“I’m more than just an athlete. I’m more than just entertainment,” redshirt sophomore JaCorey Johns says on the video. “I’m not a thug. I’m not a criminal. I’m an intelligent young Black man and I’ll do everything in my power to stand and fight alongside my people against the social injustices against people of color.”
Smenda was also on the video and says while it was good to see Hartman and Masterson speaking with them, it wasn’t new information that the Black players on the team have the support of their teammates.
“They get it, I’m just glad that now they’re able to say, ‘Hey, I see it, I acknowledge it and I’m willing to understand and help the cause,’” Smenda says.
For Hartman, he’s made an effort to “put out stuff that’s authentic to me and what I believe in.”
“All lives don’t matter until Black lives matter, and matter is the minimum,” Hartman says. “It’s definitely a challenging time for our players and I feel for every single one of them.
“I know for our football team … we’re rock solid. And I reached out to as many guys as I possibly can and as I’ve been seeing more and more, I just re-emphasize the whole fact of just being there for them.”
Not enough action
Last spring, a post on Instagram suggested a candidate for student body president would build a wall to separate the university from Winston-Salem State University, the city’s historically black college. It was later confirmed that the student wasn’t running and did not participate in the post.
Wake Forest officials condemned the post, and four members of the team met with President Nathan Hatch.
Hope for change in light of that incident faded into resignation that significant changes weren’t coming.
“And then like, it was … something that was being worked on. But a year later, it all went back to normal like it never happened,” Taylor says. “Nothing changed.”
It was an eye-opening experience for some.
“It definitely took a lot of the guys aback, a lot of guys had to sit back and say like, ‘Wow, this is actually the school that I attend,’” Williams says.
One of the things that came from last spring was a community discussion in which Black people at Wake Forest could voice their grievances with how they were treated at the school.
A speaker at the end of the discussion left the biggest impression on Williams.
“At the end of the conversation, after all of the Black people had spoken, there was a white male … (who) had got up and he basically dismissed all of the stories, saying that enough, Wake Forest is fine, all of you guys are overreacting,” Williams says.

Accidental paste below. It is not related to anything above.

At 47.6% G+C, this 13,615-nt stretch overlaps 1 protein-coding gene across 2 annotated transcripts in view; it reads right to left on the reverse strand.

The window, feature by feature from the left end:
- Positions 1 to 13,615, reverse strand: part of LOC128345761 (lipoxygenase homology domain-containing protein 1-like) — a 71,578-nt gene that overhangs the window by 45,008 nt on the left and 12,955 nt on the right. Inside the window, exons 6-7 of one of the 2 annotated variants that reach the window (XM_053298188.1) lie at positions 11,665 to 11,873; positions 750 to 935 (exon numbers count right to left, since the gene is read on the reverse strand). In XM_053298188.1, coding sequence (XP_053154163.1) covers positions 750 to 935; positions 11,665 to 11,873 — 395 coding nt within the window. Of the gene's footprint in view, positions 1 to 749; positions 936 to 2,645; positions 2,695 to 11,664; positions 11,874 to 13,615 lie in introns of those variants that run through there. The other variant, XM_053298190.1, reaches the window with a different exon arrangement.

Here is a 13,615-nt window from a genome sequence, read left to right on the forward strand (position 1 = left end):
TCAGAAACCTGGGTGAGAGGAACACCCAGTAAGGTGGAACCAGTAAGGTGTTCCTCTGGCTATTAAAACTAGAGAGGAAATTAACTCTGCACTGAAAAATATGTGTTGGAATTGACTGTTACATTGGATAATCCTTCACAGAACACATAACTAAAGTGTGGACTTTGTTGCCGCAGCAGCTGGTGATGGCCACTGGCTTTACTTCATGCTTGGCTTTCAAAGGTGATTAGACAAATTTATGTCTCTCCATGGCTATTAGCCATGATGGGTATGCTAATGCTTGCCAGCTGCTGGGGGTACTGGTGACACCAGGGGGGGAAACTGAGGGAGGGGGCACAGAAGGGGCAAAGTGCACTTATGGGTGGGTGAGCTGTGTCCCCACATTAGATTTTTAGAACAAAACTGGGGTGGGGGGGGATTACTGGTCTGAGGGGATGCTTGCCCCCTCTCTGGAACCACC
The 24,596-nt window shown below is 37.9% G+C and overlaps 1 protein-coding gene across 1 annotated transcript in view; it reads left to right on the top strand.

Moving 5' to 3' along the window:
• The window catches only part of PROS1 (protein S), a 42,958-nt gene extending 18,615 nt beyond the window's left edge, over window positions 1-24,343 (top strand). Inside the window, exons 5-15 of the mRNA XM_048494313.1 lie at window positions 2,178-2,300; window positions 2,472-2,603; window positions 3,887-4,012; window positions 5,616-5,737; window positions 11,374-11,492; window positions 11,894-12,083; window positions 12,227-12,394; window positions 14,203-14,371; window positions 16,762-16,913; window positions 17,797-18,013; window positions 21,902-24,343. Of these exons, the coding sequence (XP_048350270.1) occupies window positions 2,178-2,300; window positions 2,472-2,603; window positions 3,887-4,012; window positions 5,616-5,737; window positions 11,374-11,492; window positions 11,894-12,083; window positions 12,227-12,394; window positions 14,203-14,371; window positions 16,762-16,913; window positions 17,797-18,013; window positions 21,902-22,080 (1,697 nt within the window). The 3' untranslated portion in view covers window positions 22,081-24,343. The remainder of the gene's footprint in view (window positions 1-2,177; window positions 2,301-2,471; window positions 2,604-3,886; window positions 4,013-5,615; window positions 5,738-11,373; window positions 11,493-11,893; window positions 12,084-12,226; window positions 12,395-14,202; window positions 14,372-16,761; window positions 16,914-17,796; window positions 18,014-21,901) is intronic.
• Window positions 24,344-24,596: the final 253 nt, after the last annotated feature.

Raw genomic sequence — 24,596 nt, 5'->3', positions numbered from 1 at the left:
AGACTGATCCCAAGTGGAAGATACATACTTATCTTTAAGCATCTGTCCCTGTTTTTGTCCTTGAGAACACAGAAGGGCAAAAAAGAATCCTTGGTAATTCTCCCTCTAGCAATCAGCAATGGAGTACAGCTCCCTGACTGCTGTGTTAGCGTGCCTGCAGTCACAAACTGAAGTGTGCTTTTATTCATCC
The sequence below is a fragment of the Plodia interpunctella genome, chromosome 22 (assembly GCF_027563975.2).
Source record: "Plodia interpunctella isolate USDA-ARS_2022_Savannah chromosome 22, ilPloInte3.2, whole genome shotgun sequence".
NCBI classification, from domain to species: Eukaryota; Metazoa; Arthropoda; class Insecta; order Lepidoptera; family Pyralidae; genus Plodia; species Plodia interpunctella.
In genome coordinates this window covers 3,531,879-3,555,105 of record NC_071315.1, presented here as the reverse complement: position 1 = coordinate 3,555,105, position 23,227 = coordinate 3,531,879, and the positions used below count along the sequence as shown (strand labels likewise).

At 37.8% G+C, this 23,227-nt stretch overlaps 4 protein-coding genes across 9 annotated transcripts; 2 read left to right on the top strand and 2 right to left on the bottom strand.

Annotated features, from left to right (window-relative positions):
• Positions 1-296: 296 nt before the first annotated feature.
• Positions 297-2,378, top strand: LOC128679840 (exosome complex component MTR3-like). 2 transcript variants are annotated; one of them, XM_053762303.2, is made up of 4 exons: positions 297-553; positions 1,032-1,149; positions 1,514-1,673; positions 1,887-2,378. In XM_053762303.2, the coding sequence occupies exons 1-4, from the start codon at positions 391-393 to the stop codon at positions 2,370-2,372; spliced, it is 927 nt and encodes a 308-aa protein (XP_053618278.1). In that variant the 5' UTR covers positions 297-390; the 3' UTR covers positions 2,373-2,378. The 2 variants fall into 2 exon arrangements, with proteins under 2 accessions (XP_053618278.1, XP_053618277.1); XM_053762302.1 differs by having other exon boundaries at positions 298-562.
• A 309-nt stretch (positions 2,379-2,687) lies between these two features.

“And for me being in that space and seeing his utter disregard for our story and having that lack of empathy, it just made me realize that the place that I’m at is a place that’s a reflection of the world.”
There’s new action that suggests change might be coming for the university.
In June, the school issued an 84-page document, including 20 recommendations intended to improve the institution. The report is a result of Hatch’s Commission on Race, Equity and Community, and Hatch's office referred a reporter to the document rather than making the university president available for comment.
“The recent and ongoing perfect storm of a global pandemic, an economic recession and civil unrest have brought to the forefront, with renewed vigor, the injustices and inequity that plague our society,” Hatch wrote. “Black lives matter, and this truth has brought us into a much larger conversation about the impact of racism, white supremacy and inequity.
“At Wake Forest, we are working to address, however imperfectly, some of our own issues regarding race, marginalization and barriers to the full educational experience.”
The dinner with football players and other athletes helped foster the commission, but it was years in the making, Villalba says.
"We had met with other student leaders as well, and we also knew that Wake had to really confront a lot of its history," Villalba says.
Along with Hatch's commission, the university published its Slavery, Race and Memory Project, which is meant to investigate and acknowledge "how our institution's roots are entwined in the abhorrent practices of the Southern slave economy," Hatch wrote in a June 9 letter to the Wake Forest community.
Wake Forest also hired Dr. Corey D.B. Walker as the inaugural chair of the African American Studies program and created a new Center for Research, Engagement and Collaboration in African American Life (RECAAL), led by Derek S. Hicks.
Equal in the classroom
It’s in the educational experience in which Wake Forest student-athletes feel marginalized, and it’s as simple as segregation of seating arrangements in classrooms, Smenda says.